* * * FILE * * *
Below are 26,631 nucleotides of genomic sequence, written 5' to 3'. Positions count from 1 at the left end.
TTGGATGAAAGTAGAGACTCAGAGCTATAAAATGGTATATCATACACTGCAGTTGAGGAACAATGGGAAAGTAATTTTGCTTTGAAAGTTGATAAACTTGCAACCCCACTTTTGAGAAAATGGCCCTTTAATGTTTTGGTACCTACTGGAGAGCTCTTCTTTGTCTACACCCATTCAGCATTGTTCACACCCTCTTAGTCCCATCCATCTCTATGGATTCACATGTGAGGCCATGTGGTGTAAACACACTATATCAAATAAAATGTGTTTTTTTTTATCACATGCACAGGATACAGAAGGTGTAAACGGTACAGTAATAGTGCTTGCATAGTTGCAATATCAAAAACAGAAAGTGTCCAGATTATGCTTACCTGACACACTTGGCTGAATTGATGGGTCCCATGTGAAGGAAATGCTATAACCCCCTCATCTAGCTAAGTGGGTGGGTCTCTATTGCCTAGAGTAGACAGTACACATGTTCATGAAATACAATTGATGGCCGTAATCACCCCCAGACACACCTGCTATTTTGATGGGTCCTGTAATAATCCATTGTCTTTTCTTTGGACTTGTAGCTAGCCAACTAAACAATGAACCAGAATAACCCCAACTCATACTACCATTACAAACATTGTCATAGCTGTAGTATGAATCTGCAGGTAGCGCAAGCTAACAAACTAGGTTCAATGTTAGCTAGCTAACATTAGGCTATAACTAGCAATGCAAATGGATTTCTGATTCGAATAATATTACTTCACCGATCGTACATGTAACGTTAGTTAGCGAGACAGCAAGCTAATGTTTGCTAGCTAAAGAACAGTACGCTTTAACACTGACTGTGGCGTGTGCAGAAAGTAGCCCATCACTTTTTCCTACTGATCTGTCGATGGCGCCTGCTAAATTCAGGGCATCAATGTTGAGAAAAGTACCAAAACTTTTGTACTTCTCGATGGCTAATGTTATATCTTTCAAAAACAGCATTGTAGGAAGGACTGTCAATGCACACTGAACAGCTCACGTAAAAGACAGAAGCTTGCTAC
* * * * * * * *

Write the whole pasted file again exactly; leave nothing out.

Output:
Below are 26,631 nucleotides of genomic sequence, written 5' to 3'. Positions count from 1 at the left end.
TTGGATGAAAGTAGAGACTCAGAGCTATAAAATGGTATATCATACACTGCAGTTGAGGAACAATGGGAAAGTAATTTTGCTTTGAAAGTTGATAAACTTGCAACCCCACTTTTGAGAAAATGGCCCTTTAATGTTTTGGTACCTACTGGAGAGCTCTTCTTTGTCTACACCCATTCAGCATTGTTCACACCCTCTTAGTCCCATCCATCTCTATGGATTCACATGTGAGGCCATGTGGTGTAAACACACTATATCAAATAAAATGTGTTTTTTTTTATCACATGCACAGGATACAGAAGGTGTAAACGGTACAGTAATAGTGCTTGCATAGTTGCAATATCAAAAACAGAAAGTGTCCAGATTATGCTTACCTGACACACTTGGCTGAATTGATGGGTCCCATGTGAAGGAAATGCTATAACCCCCTCATCTAGCTAAGTGGGTGGGTCTCTATTGCCTAGAGTAGACAGTACACATGTTCATGAAATACAATTGATGGCCGTAATCACCCCCAGACACACCTGCTATTTTGATGGGTCCTGTAATAATCCATTGTCTTTTCTTTGGACTTGTAGCTAGCCAACTAAACAATGAACCAGAATAACCCCAACTCATACTACCATTACAAACATTGTCATAGCTGTAGTATGAATCTGCAGGTAGCGCAAGCTAACAAACTAGGTTCAATGTTAGCTAGCTAACATTAGGCTATAACTAGCAATGCAAATGGATTTCTGATTCGAATAATATTACTTCACCGATCGTACATGTAACGTTAGTTAGCGAGACAGCAAGCTAATGTTTGCTAGCTAAAGAACAGTACGCTTTAACACTGACTGTGGCGTGTGCAGAAAGTAGCCCATCACTTTTTCCTACTGATCTGTCGATGGCGCCTGCTAAATTCAGGGCATCAATGTTGAGAAAAGTACCAAAACTTTTGTACTTCTCGATGGCTAATGTTATATCTTTCAAAAACAGCATTGTAGGAAGGACTGTCAATGCACACTGAACAGCTCACGTAAAAGACAGAAGCTTGCTAC